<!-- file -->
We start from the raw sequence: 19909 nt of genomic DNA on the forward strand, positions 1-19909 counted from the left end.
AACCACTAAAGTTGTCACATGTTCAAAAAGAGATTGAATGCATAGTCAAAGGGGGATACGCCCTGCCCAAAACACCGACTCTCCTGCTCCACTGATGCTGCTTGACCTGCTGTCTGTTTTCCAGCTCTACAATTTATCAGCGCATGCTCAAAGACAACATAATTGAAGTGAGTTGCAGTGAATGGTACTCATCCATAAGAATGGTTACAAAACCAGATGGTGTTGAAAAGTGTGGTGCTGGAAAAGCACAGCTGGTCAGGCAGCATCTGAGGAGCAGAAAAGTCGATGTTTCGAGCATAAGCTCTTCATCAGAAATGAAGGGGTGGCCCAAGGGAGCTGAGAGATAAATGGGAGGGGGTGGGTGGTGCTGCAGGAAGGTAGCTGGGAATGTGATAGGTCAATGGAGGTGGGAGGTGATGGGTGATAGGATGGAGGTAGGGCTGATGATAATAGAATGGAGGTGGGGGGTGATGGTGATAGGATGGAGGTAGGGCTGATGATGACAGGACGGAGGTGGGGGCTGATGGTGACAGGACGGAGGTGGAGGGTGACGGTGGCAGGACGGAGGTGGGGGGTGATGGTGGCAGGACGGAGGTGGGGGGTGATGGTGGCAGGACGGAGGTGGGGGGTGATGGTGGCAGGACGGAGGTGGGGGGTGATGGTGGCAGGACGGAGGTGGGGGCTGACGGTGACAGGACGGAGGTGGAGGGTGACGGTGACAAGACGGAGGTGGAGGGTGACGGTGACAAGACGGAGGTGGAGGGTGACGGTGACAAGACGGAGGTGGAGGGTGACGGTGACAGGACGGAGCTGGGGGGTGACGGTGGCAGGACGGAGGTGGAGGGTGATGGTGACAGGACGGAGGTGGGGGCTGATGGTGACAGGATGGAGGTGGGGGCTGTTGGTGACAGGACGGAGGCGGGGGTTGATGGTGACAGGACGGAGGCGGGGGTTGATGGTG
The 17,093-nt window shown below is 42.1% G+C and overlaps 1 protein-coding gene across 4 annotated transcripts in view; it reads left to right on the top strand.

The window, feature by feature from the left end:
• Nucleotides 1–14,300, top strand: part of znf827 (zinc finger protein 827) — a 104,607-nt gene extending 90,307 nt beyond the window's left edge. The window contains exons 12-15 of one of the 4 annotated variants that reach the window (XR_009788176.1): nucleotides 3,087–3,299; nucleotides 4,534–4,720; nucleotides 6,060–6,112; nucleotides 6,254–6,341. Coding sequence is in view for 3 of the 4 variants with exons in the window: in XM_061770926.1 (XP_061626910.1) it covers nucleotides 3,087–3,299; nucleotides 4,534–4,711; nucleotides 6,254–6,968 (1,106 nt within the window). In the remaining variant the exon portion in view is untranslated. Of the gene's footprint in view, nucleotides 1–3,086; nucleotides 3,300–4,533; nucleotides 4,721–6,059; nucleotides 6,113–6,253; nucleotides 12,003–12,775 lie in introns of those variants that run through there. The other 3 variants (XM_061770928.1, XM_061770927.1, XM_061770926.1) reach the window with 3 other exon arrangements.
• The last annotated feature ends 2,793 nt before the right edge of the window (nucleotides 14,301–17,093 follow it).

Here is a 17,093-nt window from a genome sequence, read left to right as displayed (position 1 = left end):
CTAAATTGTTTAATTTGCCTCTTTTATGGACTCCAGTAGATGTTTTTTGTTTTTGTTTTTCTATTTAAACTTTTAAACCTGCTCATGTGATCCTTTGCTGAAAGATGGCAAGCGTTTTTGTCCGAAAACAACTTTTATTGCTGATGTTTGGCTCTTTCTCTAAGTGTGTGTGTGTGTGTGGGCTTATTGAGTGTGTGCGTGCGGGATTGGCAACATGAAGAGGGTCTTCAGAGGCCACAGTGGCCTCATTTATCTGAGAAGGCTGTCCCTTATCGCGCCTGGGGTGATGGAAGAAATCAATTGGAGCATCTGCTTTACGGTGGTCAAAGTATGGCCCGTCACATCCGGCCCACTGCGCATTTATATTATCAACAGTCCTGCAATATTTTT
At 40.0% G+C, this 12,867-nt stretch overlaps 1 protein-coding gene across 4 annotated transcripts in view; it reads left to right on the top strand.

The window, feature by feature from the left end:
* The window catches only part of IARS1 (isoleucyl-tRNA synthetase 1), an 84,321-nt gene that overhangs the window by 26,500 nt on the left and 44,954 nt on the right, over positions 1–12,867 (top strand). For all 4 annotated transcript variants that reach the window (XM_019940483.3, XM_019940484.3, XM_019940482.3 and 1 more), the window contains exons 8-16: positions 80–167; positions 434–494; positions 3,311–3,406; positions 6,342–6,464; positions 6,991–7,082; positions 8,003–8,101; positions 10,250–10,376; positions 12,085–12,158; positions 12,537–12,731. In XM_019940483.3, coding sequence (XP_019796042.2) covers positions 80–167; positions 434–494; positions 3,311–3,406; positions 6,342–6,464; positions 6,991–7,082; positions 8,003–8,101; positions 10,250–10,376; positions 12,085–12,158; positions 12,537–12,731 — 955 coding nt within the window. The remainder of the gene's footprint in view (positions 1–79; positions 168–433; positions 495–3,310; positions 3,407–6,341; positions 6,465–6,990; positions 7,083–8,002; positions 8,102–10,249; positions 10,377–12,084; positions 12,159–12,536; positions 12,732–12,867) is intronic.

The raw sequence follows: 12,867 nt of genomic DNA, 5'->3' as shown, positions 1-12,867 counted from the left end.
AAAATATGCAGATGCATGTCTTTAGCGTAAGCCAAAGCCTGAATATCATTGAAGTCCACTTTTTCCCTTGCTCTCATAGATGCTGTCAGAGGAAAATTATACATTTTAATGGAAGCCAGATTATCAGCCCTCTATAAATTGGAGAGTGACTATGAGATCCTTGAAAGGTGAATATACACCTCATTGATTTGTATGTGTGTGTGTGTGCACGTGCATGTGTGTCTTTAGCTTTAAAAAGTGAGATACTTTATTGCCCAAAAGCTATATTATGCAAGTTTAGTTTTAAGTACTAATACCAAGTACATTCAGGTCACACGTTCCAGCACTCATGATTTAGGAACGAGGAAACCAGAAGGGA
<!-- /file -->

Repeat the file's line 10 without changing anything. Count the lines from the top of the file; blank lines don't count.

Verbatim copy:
The window, feature by feature from the left end: